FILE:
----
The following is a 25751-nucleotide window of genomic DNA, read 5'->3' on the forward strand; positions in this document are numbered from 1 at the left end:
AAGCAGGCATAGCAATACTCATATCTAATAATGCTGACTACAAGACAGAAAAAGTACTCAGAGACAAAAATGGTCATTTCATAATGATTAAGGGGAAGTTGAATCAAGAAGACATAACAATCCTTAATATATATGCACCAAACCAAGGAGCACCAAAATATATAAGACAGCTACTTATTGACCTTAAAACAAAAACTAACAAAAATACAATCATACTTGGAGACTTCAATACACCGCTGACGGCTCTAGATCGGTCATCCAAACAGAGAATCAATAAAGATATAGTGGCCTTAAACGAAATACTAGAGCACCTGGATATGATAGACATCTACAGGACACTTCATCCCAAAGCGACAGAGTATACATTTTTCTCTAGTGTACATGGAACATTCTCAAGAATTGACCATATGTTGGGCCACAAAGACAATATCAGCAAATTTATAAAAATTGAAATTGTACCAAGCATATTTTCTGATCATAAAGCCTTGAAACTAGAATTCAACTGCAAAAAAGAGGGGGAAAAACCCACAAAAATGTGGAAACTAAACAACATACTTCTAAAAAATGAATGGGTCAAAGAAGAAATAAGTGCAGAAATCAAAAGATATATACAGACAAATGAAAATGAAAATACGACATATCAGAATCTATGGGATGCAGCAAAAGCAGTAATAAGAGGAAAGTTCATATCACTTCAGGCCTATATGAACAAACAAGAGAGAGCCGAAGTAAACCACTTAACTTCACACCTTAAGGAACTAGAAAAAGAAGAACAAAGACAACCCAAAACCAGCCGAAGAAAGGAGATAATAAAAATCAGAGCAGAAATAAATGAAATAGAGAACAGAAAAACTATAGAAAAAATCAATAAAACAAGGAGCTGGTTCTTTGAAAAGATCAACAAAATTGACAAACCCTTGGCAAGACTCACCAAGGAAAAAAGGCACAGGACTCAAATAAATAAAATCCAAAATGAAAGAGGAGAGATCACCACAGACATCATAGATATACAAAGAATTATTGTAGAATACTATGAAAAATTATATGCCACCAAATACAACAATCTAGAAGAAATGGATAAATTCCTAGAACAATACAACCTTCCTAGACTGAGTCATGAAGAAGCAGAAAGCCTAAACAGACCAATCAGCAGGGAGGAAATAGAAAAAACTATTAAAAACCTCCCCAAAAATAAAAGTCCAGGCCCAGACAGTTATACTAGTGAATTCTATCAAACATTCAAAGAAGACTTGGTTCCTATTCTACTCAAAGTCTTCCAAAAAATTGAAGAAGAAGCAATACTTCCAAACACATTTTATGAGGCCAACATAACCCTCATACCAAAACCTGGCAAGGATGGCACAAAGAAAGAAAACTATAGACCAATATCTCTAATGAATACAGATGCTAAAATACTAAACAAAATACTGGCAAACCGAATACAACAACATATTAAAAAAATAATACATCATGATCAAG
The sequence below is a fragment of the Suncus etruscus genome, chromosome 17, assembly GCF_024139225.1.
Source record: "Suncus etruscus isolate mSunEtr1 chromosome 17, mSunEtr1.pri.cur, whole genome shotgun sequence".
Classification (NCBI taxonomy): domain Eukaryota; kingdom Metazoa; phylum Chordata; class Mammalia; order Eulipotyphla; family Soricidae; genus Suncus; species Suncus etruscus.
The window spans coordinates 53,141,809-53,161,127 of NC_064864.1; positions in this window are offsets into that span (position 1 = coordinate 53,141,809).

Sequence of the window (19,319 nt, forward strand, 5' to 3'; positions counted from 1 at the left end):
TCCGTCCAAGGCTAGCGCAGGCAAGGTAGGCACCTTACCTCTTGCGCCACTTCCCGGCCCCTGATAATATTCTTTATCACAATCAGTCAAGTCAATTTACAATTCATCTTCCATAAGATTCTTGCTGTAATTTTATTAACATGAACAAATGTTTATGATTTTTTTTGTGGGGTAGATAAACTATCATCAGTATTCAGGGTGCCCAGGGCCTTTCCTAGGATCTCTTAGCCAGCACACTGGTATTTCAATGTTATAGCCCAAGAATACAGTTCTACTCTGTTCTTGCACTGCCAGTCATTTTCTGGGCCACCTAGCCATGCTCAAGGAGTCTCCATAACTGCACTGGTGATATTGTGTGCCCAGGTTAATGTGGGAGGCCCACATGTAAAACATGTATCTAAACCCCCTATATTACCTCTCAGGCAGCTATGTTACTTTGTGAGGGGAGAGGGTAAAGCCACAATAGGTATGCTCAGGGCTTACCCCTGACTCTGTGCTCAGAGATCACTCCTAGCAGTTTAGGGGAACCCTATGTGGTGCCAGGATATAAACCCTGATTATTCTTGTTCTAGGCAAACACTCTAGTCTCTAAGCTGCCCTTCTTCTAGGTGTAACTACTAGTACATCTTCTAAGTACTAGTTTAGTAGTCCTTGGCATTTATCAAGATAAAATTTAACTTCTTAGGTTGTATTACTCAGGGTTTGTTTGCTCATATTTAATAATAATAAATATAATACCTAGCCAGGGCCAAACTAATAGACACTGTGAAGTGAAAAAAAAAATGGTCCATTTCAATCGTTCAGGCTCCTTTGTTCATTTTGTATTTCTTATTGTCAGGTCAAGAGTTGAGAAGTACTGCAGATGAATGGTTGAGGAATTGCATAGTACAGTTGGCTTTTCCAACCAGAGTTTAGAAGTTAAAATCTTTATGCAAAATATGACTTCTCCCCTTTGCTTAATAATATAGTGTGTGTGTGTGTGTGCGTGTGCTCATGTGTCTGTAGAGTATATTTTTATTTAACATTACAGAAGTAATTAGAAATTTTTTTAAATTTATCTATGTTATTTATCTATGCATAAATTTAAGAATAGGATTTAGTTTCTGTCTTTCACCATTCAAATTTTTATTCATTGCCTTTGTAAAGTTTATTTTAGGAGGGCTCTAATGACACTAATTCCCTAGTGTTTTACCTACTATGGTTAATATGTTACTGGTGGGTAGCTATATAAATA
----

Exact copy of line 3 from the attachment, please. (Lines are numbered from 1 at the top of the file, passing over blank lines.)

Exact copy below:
The sequence below is a fragment of the Suncus etruscus genome, chromosome 17, assembly GCF_024139225.1.